And that’s what I’ve been buying: it’s pretty good. Certainly not up to The Little Guy’s product. But more than good enough for gummint work.

The other day I was at Costco with some friends. They use one of those Keurig things, so we were in the coffee aisle looking for their preferred variety of pod. This was an exception for me, because I never go into the coffee aisle there, having been told that all the coffee at Costco is Starbucks.

I personally don’t care for Starbucks coffee. In my experience, it’s low-flavor plonk whose highest and best use is to serve as a medium into which to pour sugar, cream, and artificial flavors. Yuck! The only way to get a halfway decent cup of coffee at a Starbucks is to ask for a café Americano. That will elicit a brew that tastes approximately like a decent cup of restaurant coffee. Which ain’t sayin’ much, but it’s better than what they sell as regular “coffee.”

So anyway, we’re mucking around in the coffee aisle and I happen to notice they carry a “Kirkland” brand, which appears to be different from the bags of “Starbucks” that populate most of their shelves of whole beans. Hm. Read the label: it doesn’t say it’s produced by Starbucks…but that means nothing, since Costco tends to be secretive about its suppliers. And it’s only NINE BUCKS for a fine Costco lifetime supply! A vast, bottomless bag of dark-roast coffee beans beckons.

They also had a make labeled “San Francisco,” hard to resist with a name like that. But the Kirkland was cheaper . . . and . . . why not? It comes in a three-pound bag, enough to last me a month or so. Nine dollah isn’t enough to bankrupt me…if I hate it, I’ll just donate it to someone’s cause. Or…hell, it’s Costco: you can bring ANYTHING back. 🙂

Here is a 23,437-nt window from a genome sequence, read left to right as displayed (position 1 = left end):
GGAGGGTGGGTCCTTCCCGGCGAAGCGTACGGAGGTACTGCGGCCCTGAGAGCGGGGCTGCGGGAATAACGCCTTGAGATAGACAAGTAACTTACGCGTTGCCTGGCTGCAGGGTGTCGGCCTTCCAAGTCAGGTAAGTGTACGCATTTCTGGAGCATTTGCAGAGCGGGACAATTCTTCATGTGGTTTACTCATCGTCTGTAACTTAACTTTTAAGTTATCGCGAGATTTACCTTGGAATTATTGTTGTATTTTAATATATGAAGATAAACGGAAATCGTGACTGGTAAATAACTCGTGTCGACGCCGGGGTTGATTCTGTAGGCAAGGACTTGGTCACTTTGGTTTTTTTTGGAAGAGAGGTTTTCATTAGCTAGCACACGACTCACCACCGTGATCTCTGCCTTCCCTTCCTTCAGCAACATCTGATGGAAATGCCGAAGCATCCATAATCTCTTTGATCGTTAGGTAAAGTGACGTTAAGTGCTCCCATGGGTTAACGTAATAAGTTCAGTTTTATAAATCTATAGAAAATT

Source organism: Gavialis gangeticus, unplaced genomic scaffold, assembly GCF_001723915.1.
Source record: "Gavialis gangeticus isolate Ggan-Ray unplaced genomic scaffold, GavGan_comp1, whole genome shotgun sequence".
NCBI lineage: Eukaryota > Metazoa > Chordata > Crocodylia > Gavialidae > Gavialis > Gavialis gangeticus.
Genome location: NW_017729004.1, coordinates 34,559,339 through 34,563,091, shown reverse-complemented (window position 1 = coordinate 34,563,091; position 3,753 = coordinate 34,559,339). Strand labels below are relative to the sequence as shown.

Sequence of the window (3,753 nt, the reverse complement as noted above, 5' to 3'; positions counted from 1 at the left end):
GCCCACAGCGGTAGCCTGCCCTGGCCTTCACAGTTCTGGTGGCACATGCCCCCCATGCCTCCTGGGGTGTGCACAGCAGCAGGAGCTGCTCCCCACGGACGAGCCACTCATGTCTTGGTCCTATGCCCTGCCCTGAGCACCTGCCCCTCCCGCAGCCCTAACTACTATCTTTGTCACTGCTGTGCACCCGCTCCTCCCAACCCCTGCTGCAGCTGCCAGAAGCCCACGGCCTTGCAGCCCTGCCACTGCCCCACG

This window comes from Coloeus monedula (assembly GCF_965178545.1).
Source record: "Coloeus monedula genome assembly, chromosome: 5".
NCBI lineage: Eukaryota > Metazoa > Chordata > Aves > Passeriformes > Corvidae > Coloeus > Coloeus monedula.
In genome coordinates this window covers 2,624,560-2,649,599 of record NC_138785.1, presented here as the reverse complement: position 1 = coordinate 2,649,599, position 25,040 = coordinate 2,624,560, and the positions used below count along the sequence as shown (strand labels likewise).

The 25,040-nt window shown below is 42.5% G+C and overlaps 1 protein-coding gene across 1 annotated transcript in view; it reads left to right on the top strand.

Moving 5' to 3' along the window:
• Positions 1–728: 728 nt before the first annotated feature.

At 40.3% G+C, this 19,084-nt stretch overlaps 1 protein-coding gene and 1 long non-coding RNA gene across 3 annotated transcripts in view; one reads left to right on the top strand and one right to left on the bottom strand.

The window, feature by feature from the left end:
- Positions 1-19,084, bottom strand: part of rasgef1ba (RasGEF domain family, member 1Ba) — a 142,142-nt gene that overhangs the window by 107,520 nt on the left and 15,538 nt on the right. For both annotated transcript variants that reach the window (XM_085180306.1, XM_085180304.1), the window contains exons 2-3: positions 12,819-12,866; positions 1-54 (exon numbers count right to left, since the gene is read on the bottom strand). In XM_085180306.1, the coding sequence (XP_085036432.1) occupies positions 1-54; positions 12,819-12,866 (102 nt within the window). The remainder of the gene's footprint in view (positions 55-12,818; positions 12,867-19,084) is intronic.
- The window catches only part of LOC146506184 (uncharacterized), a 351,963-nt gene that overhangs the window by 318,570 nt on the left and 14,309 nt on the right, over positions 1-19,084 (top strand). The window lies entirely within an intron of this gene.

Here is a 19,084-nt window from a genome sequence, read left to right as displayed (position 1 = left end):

Grabbed that. Turns out to be surprisingly good. Not as exquisite as The Little Guy’s, but very, very good. Better than the Fry’s organic dark roast. Significantly better than AJ’s. And light-years superior to Sprouts.

A month later, having consumed most of the Kirkland bag, I decided to try the “San Francisco” label. It also is pretty good. Not as good as the Kirkland dark roast, but highly creditable. About the same as Fry’s, I’d say. Better than AJ’s, better than Sprouts, surely better than Starbucks.

You can buy this stuff at Amazon, BTW, for a lot more than it costs in the store, and the natives seem to like it: Consumer reviews there range upwards of four stars. Then we have a guy who styles himself as a coffee expert: he loves the stuff. Whether that article is a paid post, I do not know…if it is, I hope he got paid plenty for it, because he goes all out in reviewing the Kirkland varieties. On the coffees I’ve tried, though, I have to say I’d agree with him.

WhatEVER. Give me upward of a month’s worth of decent whole-bean coffee, and you’ve bought my soul…

_____

*Not the store’s name. The affable proprietor was dubbed “The Little Guy” by SDXB within a week of the store’s opening. It’s a tiny coffeehouse in a Walmart shopping center situated on Gangbanger’s Way — draws its clientele from local retirees and from the medical staff at the huge urban medical center across the road.

November 16, 2017
by funny
3 Comments

Driving, driving, driving…

Or…not so much driving driving driving anymore.

I’ve become driving-averse in my old age, and I’m getting worse about it as I slide into my dotage.

Actually, I don’t think it’s “just me”: other people who are much younger say the same thing. Traffic here, while it’s nothing like say, D.C.’s or L.A.’s, is a bitch and growing worse, simply because there are too damn many people living here.

My favorite networking group, which convenes every Thursday morning, is now meeting at the Pavilions, on the border between Scottsdale and the Pima Indian Reservation. That is one HELL of a long way from the Central City. To complicate matters, I have to drive WAY around Robin Hood’s Barn to turn east out of the ’hood, because of the accursed reverse lanes on the main north-south drags. These clever people-movers declare it illegal to turn left between 6 and 9 a.m., making it impossible to get to the required freeway without major, major hassle.